One-Punch Man (2015)
One-Punch Man (2015)
Episodes 01- 12 + 6 OVAs
I’m just a guy who’s a hero for fun.
One-Punch Man is the natural conclusion to anime, and, to be frank, I’m surprised it didn’t happen sooner. While hugely versatile (with a plethora of content for almost everyone), the anime/ manga mediums are often characterized and stereotyped by their frequently over-sexualized women, tentacled demons and world destroying martial artists — who are in a constant search for strength and power — and then, of course, there are those widely accessible Studio Ghibli titles. What One-Punch Man does is take the aforementioned demons/ power hungry macho men (and the genres that they inhabit) and basically gives them the finger — lovingly, of course.
Based on an online comic that eventually became a manga series, created by an author who uses the pseudonym ONE, One-Punch Man centers on Saitama, a once disillusioned out-of-work businessman-turned disillusioned all-powerful hero. After a chance and violent encounter with a humanoid crab named Crablante, who’s in search of a boy with a chin that looks like testicles (yep, it’s as weird as it sounds), Saitama finds a fire burning within himself and commits to becoming a hero in Z-City, a metropolis constantly under attack by all manner of beasts and creatures looking to bring a reign of terror over its inhabitants. Cut to three years later and not only has Saitama become a hero, he’s managed to train so hard that he’s lost all of his hair, our almighty conquer having developed powers that turn ‘God Mode’ way the f*ck up. He’s become Superman, only without the Kansas upbringing and yearning need for justice. He just wants to be a hero for, well, the heck of it.
Right out of the gate, this show is hilarious. From the moment Saitama decides to do battle with Mother Earth’s manifestation of a guardian with a simple ‘guess I’ll go,’ I was basically in stitches. Directed by Shingo Natsume — one of the two heads behind the zany Space Dandy (2014) — what One-Punch Man does, and does well, is hold a mirror up to the genres it’s parodying, satirizing and poking fun at, and then asks, ‘you guys know how ridiculous you all are, right?’ Anyone with even a passing knowledge of anime is going to spot the countless references and not-so-subtle nods to series such as Attack on Titan (2013), Guyver: The Bioboosted Armor (2005), Sailor Moon (1992), Dragon Ball Z (1989) and, of course, Anpanman (1988); it’s a show that knows what it is but, more importantly, knows where it’s come from. Animation-wise, One-Punch Man is a richly detailed roll of thunder, the 12-episode entertainer featuring the type of larger-than-life action sequences that others are aspiring to produce.
The character of Saitama is, in essence, a fairly dopey Deus Ex Machina, the dude also a bit of a walking existential crisis. Without the relevant experience and suffering that would’ve normally come from attaining such great power, the deadpan Saitama coasts through his fairly mundane existence without a willingness to learn any lessons that wielding such power would typically teach. He’s long forgotten what the thrill of battle and hardship feel like, and even though he seeks out such challenges, he often comes out the other end more disappointed, this plunging him further into superhero monotony.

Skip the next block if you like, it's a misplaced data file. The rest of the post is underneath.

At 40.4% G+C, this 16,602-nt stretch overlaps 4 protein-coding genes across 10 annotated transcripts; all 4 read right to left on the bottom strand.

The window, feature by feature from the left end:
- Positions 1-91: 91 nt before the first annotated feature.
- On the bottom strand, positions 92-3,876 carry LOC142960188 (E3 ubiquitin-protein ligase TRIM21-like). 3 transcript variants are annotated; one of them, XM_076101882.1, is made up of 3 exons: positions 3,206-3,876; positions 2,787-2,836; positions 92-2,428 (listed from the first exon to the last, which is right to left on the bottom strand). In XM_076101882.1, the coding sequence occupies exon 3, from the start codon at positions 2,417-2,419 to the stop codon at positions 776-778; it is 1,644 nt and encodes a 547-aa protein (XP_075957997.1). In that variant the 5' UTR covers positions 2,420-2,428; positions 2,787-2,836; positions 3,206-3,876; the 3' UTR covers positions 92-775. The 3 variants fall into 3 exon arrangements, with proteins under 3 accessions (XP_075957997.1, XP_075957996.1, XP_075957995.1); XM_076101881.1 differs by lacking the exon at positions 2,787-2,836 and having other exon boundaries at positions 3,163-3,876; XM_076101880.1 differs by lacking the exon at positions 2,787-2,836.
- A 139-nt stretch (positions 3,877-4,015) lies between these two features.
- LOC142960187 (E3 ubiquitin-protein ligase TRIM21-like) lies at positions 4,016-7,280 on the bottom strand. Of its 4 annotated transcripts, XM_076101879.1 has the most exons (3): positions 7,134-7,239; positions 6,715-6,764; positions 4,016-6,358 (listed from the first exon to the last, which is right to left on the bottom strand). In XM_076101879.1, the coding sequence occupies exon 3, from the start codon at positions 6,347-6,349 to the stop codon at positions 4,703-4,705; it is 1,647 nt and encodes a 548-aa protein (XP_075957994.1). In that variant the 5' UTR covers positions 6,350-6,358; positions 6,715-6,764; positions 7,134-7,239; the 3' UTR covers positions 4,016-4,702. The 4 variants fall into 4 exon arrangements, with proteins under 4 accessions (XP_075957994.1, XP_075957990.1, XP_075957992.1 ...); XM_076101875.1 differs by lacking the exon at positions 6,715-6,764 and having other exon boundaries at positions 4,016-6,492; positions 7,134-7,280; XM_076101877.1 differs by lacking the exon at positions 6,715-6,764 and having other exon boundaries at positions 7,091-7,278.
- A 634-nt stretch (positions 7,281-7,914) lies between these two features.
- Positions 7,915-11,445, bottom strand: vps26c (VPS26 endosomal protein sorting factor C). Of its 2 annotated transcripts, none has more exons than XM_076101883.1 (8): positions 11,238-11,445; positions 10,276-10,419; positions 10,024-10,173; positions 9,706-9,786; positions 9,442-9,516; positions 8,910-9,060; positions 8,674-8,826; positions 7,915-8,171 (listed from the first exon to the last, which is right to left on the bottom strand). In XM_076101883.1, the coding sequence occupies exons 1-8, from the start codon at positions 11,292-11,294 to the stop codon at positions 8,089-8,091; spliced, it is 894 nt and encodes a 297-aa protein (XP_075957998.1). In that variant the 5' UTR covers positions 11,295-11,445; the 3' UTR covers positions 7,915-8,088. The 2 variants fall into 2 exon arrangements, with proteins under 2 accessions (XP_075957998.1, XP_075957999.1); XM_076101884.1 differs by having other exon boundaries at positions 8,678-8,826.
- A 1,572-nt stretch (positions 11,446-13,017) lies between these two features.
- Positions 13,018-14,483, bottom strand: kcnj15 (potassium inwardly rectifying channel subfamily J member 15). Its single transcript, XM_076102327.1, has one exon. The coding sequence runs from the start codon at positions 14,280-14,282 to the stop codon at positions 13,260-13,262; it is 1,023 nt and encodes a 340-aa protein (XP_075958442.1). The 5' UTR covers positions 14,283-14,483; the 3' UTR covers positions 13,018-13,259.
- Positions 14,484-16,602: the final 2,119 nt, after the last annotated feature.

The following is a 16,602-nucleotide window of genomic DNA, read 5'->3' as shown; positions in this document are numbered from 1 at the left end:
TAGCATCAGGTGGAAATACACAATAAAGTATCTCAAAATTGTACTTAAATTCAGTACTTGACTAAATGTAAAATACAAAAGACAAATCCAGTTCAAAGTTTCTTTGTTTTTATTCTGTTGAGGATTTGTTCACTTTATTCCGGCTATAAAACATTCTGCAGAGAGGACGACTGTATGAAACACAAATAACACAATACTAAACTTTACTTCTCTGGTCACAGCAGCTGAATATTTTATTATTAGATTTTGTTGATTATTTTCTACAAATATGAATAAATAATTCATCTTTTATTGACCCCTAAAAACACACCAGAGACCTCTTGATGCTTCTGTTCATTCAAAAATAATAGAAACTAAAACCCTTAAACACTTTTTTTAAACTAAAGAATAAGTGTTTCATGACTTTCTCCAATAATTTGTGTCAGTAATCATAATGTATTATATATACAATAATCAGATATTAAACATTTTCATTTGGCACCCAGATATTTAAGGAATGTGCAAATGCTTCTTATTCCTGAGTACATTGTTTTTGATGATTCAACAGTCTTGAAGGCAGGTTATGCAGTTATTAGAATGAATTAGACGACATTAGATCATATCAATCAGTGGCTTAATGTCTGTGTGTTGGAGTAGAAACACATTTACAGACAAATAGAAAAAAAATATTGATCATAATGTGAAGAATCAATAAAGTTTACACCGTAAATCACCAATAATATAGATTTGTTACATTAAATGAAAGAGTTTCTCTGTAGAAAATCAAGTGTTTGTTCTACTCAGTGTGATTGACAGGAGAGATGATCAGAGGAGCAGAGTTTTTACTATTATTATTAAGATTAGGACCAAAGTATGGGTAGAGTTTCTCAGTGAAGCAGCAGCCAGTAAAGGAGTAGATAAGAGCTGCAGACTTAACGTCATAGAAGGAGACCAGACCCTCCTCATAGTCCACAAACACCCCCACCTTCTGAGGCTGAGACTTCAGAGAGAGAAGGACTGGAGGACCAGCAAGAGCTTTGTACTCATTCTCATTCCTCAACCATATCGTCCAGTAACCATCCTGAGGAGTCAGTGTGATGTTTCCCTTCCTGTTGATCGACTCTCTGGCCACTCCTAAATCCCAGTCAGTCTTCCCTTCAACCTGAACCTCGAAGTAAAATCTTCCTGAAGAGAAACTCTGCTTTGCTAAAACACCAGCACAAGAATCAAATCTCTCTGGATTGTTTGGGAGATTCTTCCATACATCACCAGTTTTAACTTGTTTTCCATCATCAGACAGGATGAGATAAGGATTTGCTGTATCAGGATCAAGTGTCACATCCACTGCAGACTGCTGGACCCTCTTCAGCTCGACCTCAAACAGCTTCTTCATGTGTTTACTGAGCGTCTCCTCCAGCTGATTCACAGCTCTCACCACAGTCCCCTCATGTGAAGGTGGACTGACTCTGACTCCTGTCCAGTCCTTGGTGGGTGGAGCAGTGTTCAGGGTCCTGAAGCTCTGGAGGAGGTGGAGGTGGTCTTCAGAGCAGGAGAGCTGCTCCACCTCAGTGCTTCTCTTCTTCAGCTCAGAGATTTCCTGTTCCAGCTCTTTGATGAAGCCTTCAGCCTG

Normally, this would probably make for a rather boring show if it weren’t for the fact that One-Punch Man is also populated by a host of supporting characters for Saitama to smash/ bounce off. Anime is often packed to the gills with colorful characters and One-Punch Man is no exception. Our smooth-headed protagonist, while certainly the most powerful, isn’t the only ‘tagged and ranked’ superhero in town, and is often forced to contend with, if not work with, many a grandiose bozo that takes the whole superhero thing far too seriously; most notably, 19-year-old cyborg, Genos. The Luke to Saitama’s Yoda, Genos is the product of deep family tragedy and cybernetic experimentation from a benevolent scientist. We know this because the young android warrior will happily monologue about his past, pouring his heart out in earnest while his would-be sensei struggles to find even a modicum of focus. Of all the characters in this show — i.e. the cycling Mumen Rider, the over-confident A-Class hero Stinger and the petite green-haired vixen Tornado — Genos is probably the most recognizable, the S-Class champion following a familiar archetype of a young fighter desperate to reach the height of his master, much to the bewilderment of Saitama who, himself, is kind of unsure how he acquired such omnipotent powers (he claims it was 100 push-ups, 100 sit-ups, 100 squats and a 10km run every day).
One-Punch Man is kind of a rarity in that it has something for anime and non-anime fans alike. Hardcore aficionados of the medium will get a kick out of the satirizing nature of the series, finding recognizable tropes and clichés being bitch slapped into the stratosphere (sometimes literally) by our bored baldy. Non-fans, or those with even a passing interest, will no doubt revel in the point-and-laugh nature of the humor. While your friends are losing their minds over Goku achieving Super Saiyan level 54,609,850,932,049, you can giggle to yourself knowing that there’s a shiny-headed, yellow pajama-wearing weirdo in Z-City that could obliterate him as easily as he picks his nose.
4.5 / 5 – Highly Recommended
Reviewed by Carlo Peritore
One-Punch Man is released through Madman Entertainment Australia